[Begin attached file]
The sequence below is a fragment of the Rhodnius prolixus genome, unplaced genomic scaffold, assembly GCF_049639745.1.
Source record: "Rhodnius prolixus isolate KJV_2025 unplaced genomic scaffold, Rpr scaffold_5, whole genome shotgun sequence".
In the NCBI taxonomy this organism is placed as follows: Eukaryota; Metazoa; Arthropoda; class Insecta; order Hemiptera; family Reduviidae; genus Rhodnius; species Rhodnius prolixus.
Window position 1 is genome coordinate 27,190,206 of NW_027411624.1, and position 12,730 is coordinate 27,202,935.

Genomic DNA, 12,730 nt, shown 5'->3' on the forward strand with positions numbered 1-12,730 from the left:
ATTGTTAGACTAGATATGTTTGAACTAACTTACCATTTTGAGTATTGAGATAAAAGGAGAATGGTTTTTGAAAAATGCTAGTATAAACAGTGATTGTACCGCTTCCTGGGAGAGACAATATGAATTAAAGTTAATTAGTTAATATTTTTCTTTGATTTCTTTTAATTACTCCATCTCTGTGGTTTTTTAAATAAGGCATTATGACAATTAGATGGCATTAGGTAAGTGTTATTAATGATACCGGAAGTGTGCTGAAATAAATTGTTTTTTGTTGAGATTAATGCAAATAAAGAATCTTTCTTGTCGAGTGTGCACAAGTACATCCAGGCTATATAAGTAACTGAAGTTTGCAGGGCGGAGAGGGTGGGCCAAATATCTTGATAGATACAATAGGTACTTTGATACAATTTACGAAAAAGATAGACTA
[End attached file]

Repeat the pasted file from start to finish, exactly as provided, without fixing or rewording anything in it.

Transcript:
The sequence below is a fragment of the Rhodnius prolixus genome, unplaced genomic scaffold, assembly GCF_049639745.1.
Source record: "Rhodnius prolixus isolate KJV_2025 unplaced genomic scaffold, Rpr scaffold_5, whole genome shotgun sequence".
In the NCBI taxonomy this organism is placed as follows: Eukaryota; Metazoa; Arthropoda; class Insecta; order Hemiptera; family Reduviidae; genus Rhodnius; species Rhodnius prolixus.
Window position 1 is genome coordinate 27,190,206 of NW_027411624.1, and position 12,730 is coordinate 27,202,935.

Genomic DNA, 12,730 nt, shown 5'->3' on the forward strand with positions numbered 1-12,730 from the left:
ATTGTTAGACTAGATATGTTTGAACTAACTTACCATTTTGAGTATTGAGATAAAAGGAGAATGGTTTTTGAAAAATGCTAGTATAAACAGTGATTGTACCGCTTCCTGGGAGAGACAATATGAATTAAAGTTAATTAGTTAATATTTTTCTTTGATTTCTTTTAATTACTCCATCTCTGTGGTTTTTTAAATAAGGCATTATGACAATTAGATGGCATTAGGTAAGTGTTATTAATGATACCGGAAGTGTGCTGAAATAAATTGTTTTTTGTTGAGATTAATGCAAATAAAGAATCTTTCTTGTCGAGTGTGCACAAGTACATCCAGGCTATATAAGTAACTGAAGTTTGCAGGGCGGAGAGGGTGGGCCAAATATCTTGATAGATACAATAGGTACTTTGATACAATTTACGAAAAAGATAGACTA